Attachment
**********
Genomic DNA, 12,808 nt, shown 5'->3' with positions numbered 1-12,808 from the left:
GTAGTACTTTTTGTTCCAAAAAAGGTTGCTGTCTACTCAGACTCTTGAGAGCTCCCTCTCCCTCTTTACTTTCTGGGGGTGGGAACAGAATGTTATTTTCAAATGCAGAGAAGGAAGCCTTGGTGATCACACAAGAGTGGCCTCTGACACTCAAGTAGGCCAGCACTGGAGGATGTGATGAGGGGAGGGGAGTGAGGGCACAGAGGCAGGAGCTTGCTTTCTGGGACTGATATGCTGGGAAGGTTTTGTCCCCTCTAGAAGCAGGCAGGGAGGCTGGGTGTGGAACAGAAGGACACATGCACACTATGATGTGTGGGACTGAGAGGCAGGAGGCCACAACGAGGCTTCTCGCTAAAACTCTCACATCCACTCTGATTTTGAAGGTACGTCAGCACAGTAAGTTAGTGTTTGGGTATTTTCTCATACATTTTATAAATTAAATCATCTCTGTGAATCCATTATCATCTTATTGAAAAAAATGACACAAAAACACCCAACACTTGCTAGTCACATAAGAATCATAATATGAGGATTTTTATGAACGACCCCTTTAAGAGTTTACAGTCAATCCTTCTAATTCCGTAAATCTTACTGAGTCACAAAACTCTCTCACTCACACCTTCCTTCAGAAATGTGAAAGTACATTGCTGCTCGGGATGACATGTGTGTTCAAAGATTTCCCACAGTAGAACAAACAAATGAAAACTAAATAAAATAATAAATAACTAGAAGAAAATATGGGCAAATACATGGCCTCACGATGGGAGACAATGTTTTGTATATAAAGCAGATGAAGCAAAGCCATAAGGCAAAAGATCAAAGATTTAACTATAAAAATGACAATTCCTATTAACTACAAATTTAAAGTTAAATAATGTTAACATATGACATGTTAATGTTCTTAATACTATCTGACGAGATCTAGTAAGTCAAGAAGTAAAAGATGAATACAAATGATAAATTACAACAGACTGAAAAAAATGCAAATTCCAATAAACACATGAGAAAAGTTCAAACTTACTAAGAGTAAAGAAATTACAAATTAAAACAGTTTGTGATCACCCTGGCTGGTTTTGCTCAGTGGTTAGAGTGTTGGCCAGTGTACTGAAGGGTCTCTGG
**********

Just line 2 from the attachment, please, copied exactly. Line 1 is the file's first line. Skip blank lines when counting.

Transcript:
GTAGTACTTTTTGTTCCAAAAAAGGTTGCTGTCTACTCAGACTCTTGAGAGCTCCCTCTCCCTCTTTACTTTCTGGGGGTGGGAACAGAATGTTATTTTCAAATGCAGAGAAGGAAGCCTTGGTGATCACACAAGAGTGGCCTCTGACACTCAAGTAGGCCAGCACTGGAGGATGTGATGAGGGGAGGGGAGTGAGGGCACAGAGGCAGGAGCTTGCTTTCTGGGACTGATATGCTGGGAAGGTTTTGTCCCCTCTAGAAGCAGGCAGGGAGGCTGGGTGTGGAACAGAAGGACACATGCACACTATGATGTGTGGGACTGAGAGGCAGGAGGCCACAACGAGGCTTCTCGCTAAAACTCTCACATCCACTCTGATTTTGAAGGTACGTCAGCACAGTAAGTTAGTGTTTGGGTATTTTCTCATACATTTTATAAATTAAATCATCTCTGTGAATCCATTATCATCTTATTGAAAAAAATGACACAAAAACACCCAACACTTGCTAGTCACATAAGAATCATAATATGAGGATTTTTATGAACGACCCCTTTAAGAGTTTACAGTCAATCCTTCTAATTCCGTAAATCTTACTGAGTCACAAAACTCTCTCACTCACACCTTCCTTCAGAAATGTGAAAGTACATTGCTGCTCGGGATGACATGTGTGTTCAAAGATTTCCCACAGTAGAACAAACAAATGAAAACTAAATAAAATAATAAATAACTAGAAGAAAATATGGGCAAATACATGGCCTCACGATGGGAGACAATGTTTTGTATATAAAGCAGATGAAGCAAAGCCATAAGGCAAAAGATCAAAGATTTAACTATAAAAATGACAATTCCTATTAACTACAAATTTAAAGTTAAATAATGTTAACATATGACATGTTAATGTTCTTAATACTATCTGACGAGATCTAGTAAGTCAAGAAGTAAAAGATGAATACAAATGATAAATTACAACAGACTGAAAAAAATGCAAATTCCAATAAACACATGAGAAAAGTTCAAACTTACTAAGAGTAAAGAAATTACAAATTAAAACAGTTTGTGATCACCCTGGCTGGTTTTGCTCAGTGGTTAGAGTGTTGGCCAGTGTACTGAAGGGTCTCTGG